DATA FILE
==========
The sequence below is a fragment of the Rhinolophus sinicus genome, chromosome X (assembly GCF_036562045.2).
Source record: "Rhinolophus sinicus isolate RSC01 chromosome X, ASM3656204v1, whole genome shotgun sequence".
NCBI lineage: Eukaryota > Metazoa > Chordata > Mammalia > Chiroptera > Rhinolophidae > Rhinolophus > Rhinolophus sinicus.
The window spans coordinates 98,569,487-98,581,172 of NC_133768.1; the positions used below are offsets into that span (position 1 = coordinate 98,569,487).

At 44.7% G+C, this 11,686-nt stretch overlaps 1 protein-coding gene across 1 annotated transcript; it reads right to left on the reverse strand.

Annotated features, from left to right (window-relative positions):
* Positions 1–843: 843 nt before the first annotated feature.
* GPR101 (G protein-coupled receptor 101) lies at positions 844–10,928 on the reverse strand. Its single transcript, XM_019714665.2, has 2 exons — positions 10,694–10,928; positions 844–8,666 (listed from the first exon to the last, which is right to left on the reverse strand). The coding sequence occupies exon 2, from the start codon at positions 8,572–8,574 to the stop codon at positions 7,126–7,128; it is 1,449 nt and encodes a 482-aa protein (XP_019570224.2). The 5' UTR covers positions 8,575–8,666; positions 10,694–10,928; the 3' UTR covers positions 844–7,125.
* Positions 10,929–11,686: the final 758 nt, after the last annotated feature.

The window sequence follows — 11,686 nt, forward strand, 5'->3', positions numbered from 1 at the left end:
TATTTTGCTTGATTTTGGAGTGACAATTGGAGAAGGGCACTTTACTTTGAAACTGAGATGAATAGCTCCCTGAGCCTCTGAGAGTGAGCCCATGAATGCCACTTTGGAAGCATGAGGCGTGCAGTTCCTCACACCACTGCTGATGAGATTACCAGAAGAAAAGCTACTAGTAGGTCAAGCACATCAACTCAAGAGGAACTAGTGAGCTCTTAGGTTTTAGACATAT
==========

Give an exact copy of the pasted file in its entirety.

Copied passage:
The sequence below is a fragment of the Rhinolophus sinicus genome, chromosome X (assembly GCF_036562045.2).
Source record: "Rhinolophus sinicus isolate RSC01 chromosome X, ASM3656204v1, whole genome shotgun sequence".
NCBI lineage: Eukaryota > Metazoa > Chordata > Mammalia > Chiroptera > Rhinolophidae > Rhinolophus > Rhinolophus sinicus.
The window spans coordinates 98,569,487-98,581,172 of NC_133768.1; the positions used below are offsets into that span (position 1 = coordinate 98,569,487).

At 44.7% G+C, this 11,686-nt stretch overlaps 1 protein-coding gene across 1 annotated transcript; it reads right to left on the reverse strand.

Annotated features, from left to right (window-relative positions):
* Positions 1–843: 843 nt before the first annotated feature.
* GPR101 (G protein-coupled receptor 101) lies at positions 844–10,928 on the reverse strand. Its single transcript, XM_019714665.2, has 2 exons — positions 10,694–10,928; positions 844–8,666 (listed from the first exon to the last, which is right to left on the reverse strand). The coding sequence occupies exon 2, from the start codon at positions 8,572–8,574 to the stop codon at positions 7,126–7,128; it is 1,449 nt and encodes a 482-aa protein (XP_019570224.2). The 5' UTR covers positions 8,575–8,666; positions 10,694–10,928; the 3' UTR covers positions 844–7,125.
* Positions 10,929–11,686: the final 758 nt, after the last annotated feature.

The window sequence follows — 11,686 nt, forward strand, 5'->3', positions numbered from 1 at the left end:
TATTTTGCTTGATTTTGGAGTGACAATTGGAGAAGGGCACTTTACTTTGAAACTGAGATGAATAGCTCCCTGAGCCTCTGAGAGTGAGCCCATGAATGCCACTTTGGAAGCATGAGGCGTGCAGTTCCTCACACCACTGCTGATGAGATTACCAGAAGAAAAGCTACTAGTAGGTCAAGCACATCAACTCAAGAGGAACTAGTGAGCTCTTAGGTTTTAGACATAT